For redress to be made for all attempts since the meeting of the commissioners at Berwick, he willed the Chancellor to put an end to the great causes in Council, and to take order with Bowes for some convenient course. The Chancellor is very willing, but so occupied with weighty matters, "and the Borderers hang so back in the string," that Bowes annot yet get him at leisure.

Fourthly, upon Bowes's report of the submission made to Burghley by Mr. Bancroft, promising to deliver in writing his answer to Burghley's charge against him in the King of Scots' behalf, the King was satisfied, and looked to see that answer, which he promised should not be imparted to any but the Chancellor.

Fifthly, Bowes showed the King that it was marvelled in England that Penry should be suffered to remain in Scotland notwithstanding his order for his banishment, and that Wal[de]grave the printer was permitted freely to print seditious books against his native country of England, "praieng that Penry might be sought out and banished, with the punishement of suche as had receit him; and that Wal[de]grave might be prohibited to exercise his science here so appearantlie against the state of England." The King and Chancellor affirmed that they do not think Penry is in Scotland, but search shall be made, and if he be found he and his "receittours" shall receive punishment; and that Wal[de]grave acknowledged his fault in printing a book set forth by Penry, and entred into bond not hereafter to imprint anything without the King's warrant. The King, and such as shall be appointed by him to examine these things, will bar anything offensive to England. This realm needs a printer, and therefore upon the bond mentioned the King allowed him to use his science here; but if he be taken hereafter with any like offence, he and his sureties shall be well punished.

Verily thought and still believes that Penry was departed out of Scotland, and sundry godly ministers in Edinburgh are of the same opinion. He has diligently sought to execute the directions given him in this matter, without any favour underhand shown, and trusts he will be held blameless. Sundry ministers have marvelled at the earnestness of his course herein and left his company for the same. (fn. 4) Whereupon he has not thought it profitable for her majesty's service "so sharpelie to prick the rest" as to chase them also from him, together with the best affected of the nobility, barons, and boroughs, all which have no little regard to the ministry. He has often been advised, by such as her majesty appointed to direct him, to entertain the good opinion of the ministry.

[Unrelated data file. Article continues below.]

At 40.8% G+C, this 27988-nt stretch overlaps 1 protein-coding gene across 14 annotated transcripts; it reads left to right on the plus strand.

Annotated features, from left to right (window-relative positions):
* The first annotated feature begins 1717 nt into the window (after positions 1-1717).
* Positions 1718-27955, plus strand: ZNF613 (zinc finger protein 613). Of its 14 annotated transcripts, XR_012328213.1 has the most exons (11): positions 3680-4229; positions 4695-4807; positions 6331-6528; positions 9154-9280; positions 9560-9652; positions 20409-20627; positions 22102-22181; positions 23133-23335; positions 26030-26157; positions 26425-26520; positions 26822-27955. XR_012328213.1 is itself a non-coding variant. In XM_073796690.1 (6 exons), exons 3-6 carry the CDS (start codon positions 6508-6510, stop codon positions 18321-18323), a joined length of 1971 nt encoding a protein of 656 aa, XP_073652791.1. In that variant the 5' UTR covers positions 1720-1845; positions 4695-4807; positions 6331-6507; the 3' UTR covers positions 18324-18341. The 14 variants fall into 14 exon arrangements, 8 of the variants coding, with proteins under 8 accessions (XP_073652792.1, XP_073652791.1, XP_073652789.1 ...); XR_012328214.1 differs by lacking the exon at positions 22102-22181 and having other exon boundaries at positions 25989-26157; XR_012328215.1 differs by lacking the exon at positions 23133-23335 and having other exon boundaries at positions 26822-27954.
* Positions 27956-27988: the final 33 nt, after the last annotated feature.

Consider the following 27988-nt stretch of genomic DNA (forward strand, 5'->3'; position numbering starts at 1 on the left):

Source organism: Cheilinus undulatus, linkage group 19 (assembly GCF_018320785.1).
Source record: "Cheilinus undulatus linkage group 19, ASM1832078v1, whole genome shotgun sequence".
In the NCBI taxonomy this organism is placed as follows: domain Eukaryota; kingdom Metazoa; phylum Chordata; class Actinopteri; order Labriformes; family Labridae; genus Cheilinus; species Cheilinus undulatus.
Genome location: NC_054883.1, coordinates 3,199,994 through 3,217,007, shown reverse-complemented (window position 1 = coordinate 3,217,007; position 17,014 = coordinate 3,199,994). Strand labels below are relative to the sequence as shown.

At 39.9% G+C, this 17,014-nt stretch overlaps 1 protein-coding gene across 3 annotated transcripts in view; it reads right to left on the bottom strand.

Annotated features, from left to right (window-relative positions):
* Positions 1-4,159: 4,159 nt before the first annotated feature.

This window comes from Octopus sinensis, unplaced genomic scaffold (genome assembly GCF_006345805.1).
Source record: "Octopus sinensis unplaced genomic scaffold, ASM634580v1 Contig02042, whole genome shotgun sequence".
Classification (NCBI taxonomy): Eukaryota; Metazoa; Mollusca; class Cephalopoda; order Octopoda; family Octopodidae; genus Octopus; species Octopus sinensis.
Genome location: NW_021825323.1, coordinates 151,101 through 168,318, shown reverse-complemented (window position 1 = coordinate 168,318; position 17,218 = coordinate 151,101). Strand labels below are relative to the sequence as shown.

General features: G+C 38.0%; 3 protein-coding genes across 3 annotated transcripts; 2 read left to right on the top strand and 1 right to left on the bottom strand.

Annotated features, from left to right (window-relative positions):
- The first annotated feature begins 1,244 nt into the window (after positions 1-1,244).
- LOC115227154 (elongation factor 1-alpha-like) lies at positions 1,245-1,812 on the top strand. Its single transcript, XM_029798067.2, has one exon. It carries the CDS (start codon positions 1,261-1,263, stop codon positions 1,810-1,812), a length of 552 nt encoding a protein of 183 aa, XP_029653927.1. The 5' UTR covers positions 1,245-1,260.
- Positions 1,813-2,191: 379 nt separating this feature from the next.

Hears that the Chancellor, the Master of Glamis, and other officers— being Councillors—met in the King's house last month, to devise to knit themselves together for the King's service, and to withstand their adversaries. "It was motioned by Glames amongst them, that the mynyons in the King's chamber might be holden so straite within their lymittes, as they should not have powre to inriche them selves above measure, nor to alter the resolucions of the Counsaill at their pleasure." The Chancellor found this matter full of peril to deal in without the King's consent, therefore "it was cast in the deck for the tyme": yet Glamis made the gentlemen think this action first proceeded of the Chancellor against them; and also persuaded the King that his revenues were so decreased by gifts that might lawfully be revoked, and so possessed by others that little regarded his present estate, as he could not maintain himself and the Queen in princely estate without some remedy. The matter was so handled as the credit of the Chancellor was shaken with the King, Queen, and gentlemen, and Glamis highly esteemed: the smoke of this fire so troubled the Chancellor and his friends as they found it high time to seek to quench it at the King's hands; wherein the Chancellor so well carried the matter with the King and gentlemen that they opened all things to him, acknowledging that Glamis was the author thereof.

The Chancellor has recovered, as he thinks, the King and Queen's wonted grace, with new reconciliations with the gentlemen avowed before the King, "with holding up of handes to kepe this frendship amongst them. The Master of Glames is still absent, farre beyond the King's expectacion and his owne diett. How he shall acquite him self, or whether he bein dede giltie of this errour, I knowe not: but I feare greatlie that some bitter frute shall springe from this roote, seing that this matter will come to his knowledge. Whereupon the Chancelour and he must yet againe be reconsiled, without trust, or els dissemble their greefes to awate their advantages, which will suerlie hasten the overthrowe of the one of them, and adventure the defeit of the other, with danger of great alteracion in this state."

Morton, father to Glamis, shows such countenance to the Chancellor as he is thought to be stirred against the other. The particular griefs are the Chancellor's doings against the marriage of Erroll with Morton's daughter, and the favour shown to Maxwell and the laird of Lugton against Morton; "but some thinck that the Master of Glames hathe blowne the coale." The troubles betwixt Huntly and the Grants are pacified.